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Baruch Shalom HaLevi Ashlag (The RABASH)

Letter No. 70

November 20, 1964

To my friend, the dearest of men,

How have you been … may the Creator help you in all that you wish for the best, and may you succeed wherever you go.

It is written in the holy Zohar (Vayishlach, 19-20): “It is better to be ignoble and a slave to Him than respectable and breadless. Ignoble means Jacob, who lowered his spirit before Esau so that afterwards, Esau would be his slave,” etc. From the verse, “It is better to be ignoble,” etc., this is Jacob, who lowered his spirit before Esau so that afterwards Esau would be his slave and he will rule over him and exist in him: ‘Let peoples serve you, and nations bow down to you.’

“Come and see about ‘…Because Jacob knew that he was now needy of him, he became ignoble before him. By that, he was wiser and shrewder than on any deed he had ever done against Esau,’ etc. Interpretation: ‘Because Jacob knew that he was now needy of him, he became ignoble before him. By that, he was wiser and shrewder than on any deed he had ever done against Esau. And had Esau sensed this, he would have killed himself, so he would not come to that.”

We should understand what wisdom is there in surrendering himself before Esau now, to the point that The Zohar says that had Esau known about this he would have killed himself.

We should interpret this according to Baal HaSulam, which is by way of ethics, namely that one should know how to handle oneself in the work of the Creator. We see that with Laban it was the opposite. With Esau we see that Jacob subjugated himself before him and gave him presents, but Esau did not want to receive and replied to Jacob, “I have plenty,” until Jacob pleaded with him to accept his gifts. Conversely, with Laban we see that Laban told him the opposite: “The daughters are my daughters, the sons are my sons, and all that you see is mine.”

We should know that there are two kinds of evil inclination, called “two kinds of Klipot [shells/peels]”:

1) First there is the act. When a person wants to perform a Mitzva [good deed/commandment] or study a lesson, it comes and tells him: “You are not worthy of doing this; after all, what you are doing is not for the Creator; you are doing this only for me,” meaning for the evil inclination.

“The daughters are my daughters” means all the understandings that you have in serving the Creator is what I have given you, and you have no view [knowledge] of Torah. “And all that you see is mine,” meaning all that you see with regard to Torah and Mitzvot [commandments] is on my name, namely the evil inclination. Thus, why exert so hard in Torah and good deeds since it is not for the Creator anyway, and your work is not accepted before Him, so you will have no reward for this anyhow. Therefore, you need not do anything good.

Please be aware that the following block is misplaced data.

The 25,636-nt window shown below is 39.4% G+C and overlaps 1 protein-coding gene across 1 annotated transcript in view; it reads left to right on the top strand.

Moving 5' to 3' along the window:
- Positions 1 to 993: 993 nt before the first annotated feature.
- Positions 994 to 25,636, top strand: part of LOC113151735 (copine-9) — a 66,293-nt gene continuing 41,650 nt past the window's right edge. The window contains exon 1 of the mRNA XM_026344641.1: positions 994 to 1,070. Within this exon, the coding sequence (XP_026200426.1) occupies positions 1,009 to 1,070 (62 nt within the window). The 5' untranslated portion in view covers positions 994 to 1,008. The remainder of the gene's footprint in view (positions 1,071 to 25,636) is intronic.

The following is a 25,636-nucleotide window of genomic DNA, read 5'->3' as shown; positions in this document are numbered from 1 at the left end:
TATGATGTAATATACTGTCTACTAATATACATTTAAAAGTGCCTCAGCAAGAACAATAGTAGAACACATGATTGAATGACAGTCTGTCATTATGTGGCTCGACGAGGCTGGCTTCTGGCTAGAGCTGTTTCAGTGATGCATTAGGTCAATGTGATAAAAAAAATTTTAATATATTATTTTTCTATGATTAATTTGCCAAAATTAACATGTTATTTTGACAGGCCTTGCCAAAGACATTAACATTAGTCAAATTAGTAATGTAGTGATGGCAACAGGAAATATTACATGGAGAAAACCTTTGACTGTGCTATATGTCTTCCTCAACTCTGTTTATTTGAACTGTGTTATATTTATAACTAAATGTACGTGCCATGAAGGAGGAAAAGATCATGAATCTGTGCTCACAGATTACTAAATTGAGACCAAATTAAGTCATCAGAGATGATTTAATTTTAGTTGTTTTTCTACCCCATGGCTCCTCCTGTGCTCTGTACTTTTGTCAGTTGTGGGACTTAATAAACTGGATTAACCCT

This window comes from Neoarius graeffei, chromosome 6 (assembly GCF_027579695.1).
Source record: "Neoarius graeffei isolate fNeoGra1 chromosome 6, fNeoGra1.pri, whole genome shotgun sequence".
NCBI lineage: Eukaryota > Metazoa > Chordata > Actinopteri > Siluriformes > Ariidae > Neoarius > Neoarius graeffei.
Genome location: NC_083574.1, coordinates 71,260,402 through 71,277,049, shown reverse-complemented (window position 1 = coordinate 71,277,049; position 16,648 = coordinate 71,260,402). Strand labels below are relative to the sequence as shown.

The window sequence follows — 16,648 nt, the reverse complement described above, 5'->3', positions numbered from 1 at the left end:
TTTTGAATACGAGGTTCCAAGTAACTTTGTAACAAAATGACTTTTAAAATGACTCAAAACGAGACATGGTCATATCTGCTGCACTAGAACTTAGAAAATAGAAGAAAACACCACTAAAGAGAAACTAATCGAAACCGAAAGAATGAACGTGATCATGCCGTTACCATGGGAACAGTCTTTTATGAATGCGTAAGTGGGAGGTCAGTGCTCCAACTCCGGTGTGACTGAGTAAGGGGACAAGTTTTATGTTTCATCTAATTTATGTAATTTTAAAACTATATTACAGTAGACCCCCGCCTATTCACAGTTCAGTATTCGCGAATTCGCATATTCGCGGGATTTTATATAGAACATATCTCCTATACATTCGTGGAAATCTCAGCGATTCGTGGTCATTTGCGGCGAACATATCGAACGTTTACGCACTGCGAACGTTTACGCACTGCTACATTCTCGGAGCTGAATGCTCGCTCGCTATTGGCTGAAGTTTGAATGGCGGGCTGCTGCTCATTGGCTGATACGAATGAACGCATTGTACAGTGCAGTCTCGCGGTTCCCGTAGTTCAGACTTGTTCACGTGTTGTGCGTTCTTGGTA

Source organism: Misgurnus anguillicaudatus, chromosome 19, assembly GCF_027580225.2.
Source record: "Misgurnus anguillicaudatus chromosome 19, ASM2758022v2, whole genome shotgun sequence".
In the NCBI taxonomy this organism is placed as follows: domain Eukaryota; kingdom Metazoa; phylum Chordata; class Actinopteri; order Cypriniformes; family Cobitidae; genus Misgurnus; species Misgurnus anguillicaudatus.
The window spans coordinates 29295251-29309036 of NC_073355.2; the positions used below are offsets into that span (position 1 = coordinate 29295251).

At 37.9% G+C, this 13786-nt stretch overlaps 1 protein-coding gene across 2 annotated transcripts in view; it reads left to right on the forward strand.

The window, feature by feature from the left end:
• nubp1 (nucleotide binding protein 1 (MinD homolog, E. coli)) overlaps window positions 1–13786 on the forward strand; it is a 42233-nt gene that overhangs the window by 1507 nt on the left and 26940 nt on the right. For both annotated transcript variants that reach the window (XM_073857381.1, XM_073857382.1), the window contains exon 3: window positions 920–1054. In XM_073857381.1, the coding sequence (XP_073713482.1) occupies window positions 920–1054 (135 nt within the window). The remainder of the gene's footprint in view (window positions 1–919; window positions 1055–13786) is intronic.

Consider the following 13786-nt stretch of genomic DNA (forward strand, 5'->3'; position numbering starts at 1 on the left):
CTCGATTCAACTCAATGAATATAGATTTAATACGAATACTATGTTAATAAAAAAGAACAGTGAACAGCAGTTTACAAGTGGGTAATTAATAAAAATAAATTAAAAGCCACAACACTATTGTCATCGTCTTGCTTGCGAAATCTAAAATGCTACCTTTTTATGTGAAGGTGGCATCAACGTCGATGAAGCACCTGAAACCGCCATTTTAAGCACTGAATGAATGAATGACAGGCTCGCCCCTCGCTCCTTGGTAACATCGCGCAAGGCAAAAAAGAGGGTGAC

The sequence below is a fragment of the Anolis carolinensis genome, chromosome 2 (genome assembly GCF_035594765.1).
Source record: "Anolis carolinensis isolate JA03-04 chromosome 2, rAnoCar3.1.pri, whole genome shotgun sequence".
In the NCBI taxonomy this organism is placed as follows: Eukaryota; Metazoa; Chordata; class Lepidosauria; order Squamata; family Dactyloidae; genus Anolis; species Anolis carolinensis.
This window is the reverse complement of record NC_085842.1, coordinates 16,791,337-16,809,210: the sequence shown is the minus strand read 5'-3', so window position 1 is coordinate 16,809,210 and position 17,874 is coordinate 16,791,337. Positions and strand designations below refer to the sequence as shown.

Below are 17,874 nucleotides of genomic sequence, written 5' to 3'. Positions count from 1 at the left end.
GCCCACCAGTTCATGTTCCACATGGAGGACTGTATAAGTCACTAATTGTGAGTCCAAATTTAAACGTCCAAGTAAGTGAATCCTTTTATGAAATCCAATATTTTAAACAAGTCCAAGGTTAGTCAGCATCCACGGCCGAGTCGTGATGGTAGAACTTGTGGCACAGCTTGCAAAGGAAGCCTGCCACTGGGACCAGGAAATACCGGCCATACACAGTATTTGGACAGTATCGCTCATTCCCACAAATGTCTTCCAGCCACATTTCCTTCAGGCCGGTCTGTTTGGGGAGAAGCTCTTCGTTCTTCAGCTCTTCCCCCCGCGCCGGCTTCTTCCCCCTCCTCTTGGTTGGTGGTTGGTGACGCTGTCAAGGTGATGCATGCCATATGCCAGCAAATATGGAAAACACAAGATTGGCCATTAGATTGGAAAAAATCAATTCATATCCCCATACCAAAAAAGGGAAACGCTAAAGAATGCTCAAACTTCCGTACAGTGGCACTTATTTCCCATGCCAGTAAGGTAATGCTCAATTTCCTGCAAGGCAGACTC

At that time one must overcome and say to it: “What you are saying is incorrect. Rather, I am doing everything for the Creator, and everything I’m doing is accepted by the Creator and gives Him contentment. It is enough for you that I work for you, meaning my giving you to eat and drink, and so on. But with regard to serving the Creator, you have no permission to interfere with such matters.

2) Once he has done the good deeds, it is to the contrary, meaning that then he should say to his evil inclination (which is then called Esau, from the [Hebrew] word, Asu [done/deed], meaning after the fact): “I am giving you everything. That is, everything I did was for you, which is regarded as Lo Lishma [not for Her sake].” This is regarded as giving him the gifts, which is the Torah and Mitzvot that he claims belong to Esau.

At that time Esau claims the contrary: “I have plenty, and I do not want your Torah and Mitzvot.” That is, Esau tells him, “You did everything for the Creator, so you are therefore a great Jew, so you should be proud over all your friends who are not working for the Creator, while you are. He wants him to come into haughtiness.

But one who is in a state of Jacob argues otherwise: “The Torah and Mitzvot belong to you. Now I need to repent because I want to bring contentment to the Creator and I feel my lowliness, that I am still far from the truth, from being able to direct all my works to the Creator.”

This is the difference between Laban and Esau.

May the Creator help us be saved from Laban and from Esau, and may we be granted complete redemption soon in our days, Amen.

From your friend who wishes you and your family all the best.

Baruch Shalom Ashlag,

Son of Baal HaSulam

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